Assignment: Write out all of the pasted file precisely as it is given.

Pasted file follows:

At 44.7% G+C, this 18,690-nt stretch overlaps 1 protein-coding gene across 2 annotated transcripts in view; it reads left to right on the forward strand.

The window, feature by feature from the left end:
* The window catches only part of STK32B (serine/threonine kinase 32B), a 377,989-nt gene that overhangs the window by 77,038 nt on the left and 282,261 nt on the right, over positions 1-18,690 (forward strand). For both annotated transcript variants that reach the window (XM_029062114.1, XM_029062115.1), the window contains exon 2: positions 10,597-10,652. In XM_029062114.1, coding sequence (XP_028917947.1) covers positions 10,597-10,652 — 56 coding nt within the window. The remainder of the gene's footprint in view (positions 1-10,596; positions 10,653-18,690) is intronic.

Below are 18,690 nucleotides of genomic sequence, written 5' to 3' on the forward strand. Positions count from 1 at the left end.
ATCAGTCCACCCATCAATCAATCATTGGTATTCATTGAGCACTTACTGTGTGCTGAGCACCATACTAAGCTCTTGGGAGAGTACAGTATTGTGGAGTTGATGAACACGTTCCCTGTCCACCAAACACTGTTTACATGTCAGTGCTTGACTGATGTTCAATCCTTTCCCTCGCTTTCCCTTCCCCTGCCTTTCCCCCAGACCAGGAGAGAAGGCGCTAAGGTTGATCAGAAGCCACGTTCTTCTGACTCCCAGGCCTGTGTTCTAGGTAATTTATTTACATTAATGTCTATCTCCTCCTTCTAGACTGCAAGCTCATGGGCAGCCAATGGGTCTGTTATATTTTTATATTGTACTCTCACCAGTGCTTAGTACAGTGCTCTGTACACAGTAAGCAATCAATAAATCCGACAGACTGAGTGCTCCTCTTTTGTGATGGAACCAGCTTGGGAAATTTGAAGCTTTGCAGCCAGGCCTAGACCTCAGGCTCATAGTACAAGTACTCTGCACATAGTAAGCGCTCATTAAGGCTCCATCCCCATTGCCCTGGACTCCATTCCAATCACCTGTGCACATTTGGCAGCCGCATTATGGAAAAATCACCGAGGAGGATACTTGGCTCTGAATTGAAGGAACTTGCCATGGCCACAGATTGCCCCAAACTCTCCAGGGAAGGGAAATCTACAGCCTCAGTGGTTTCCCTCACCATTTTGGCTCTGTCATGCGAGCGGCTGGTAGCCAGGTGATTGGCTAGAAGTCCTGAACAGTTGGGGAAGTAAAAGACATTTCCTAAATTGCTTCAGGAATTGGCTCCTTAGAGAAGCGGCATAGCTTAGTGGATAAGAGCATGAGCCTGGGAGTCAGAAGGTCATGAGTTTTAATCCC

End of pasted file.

At 44.7% G+C, this 18,690-nt stretch overlaps 1 protein-coding gene across 2 annotated transcripts in view; it reads left to right on the forward strand.

The window, feature by feature from the left end:
* The window catches only part of STK32B (serine/threonine kinase 32B), a 377,989-nt gene that overhangs the window by 77,038 nt on the left and 282,261 nt on the right, over positions 1-18,690 (forward strand). For both annotated transcript variants that reach the window (XM_029062114.1, XM_029062115.1), the window contains exon 2: positions 10,597-10,652. In XM_029062114.1, coding sequence (XP_028917947.1) covers positions 10,597-10,652 — 56 coding nt within the window. The remainder of the gene's footprint in view (positions 1-10,596; positions 10,653-18,690) is intronic.

Below are 18,690 nucleotides of genomic sequence, written 5' to 3' on the forward strand. Positions count from 1 at the left end.
ATCAGTCCACCCATCAATCAATCATTGGTATTCATTGAGCACTTACTGTGTGCTGAGCACCATACTAAGCTCTTGGGAGAGTACAGTATTGTGGAGTTGATGAACACGTTCCCTGTCCACCAAACACTGTTTACATGTCAGTGCTTGACTGATGTTCAATCCTTTCCCTCGCTTTCCCTTCCCCTGCCTTTCCCCCAGACCAGGAGAGAAGGCGCTAAGGTTGATCAGAAGCCACGTTCTTCTGACTCCCAGGCCTGTGTTCTAGGTAATTTATTTACATTAATGTCTATCTCCTCCTTCTAGACTGCAAGCTCATGGGCAGCCAATGGGTCTGTTATATTTTTATATTGTACTCTCACCAGTGCTTAGTACAGTGCTCTGTACACAGTAAGCAATCAATAAATCCGACAGACTGAGTGCTCCTCTTTTGTGATGGAACCAGCTTGGGAAATTTGAAGCTTTGCAGCCAGGCCTAGACCTCAGGCTCATAGTACAAGTACTCTGCACATAGTAAGCGCTCATTAAGGCTCCATCCCCATTGCCCTGGACTCCATTCCAATCACCTGTGCACATTTGGCAGCCGCATTATGGAAAAATCACCGAGGAGGATACTTGGCTCTGAATTGAAGGAACTTGCCATGGCCACAGATTGCCCCAAACTCTCCAGGGAAGGGAAATCTACAGCCTCAGTGGTTTCCCTCACCATTTTGGCTCTGTCATGCGAGCGGCTGGTAGCCAGGTGATTGGCTAGAAGTCCTGAACAGTTGGGGAAGTAAAAGACATTTCCTAAATTGCTTCAGGAATTGGCTCCTTAGAGAAGCGGCATAGCTTAGTGGATAAGAGCATGAGCCTGGGAGTCAGAAGGTCATGAGTTTTAATCCC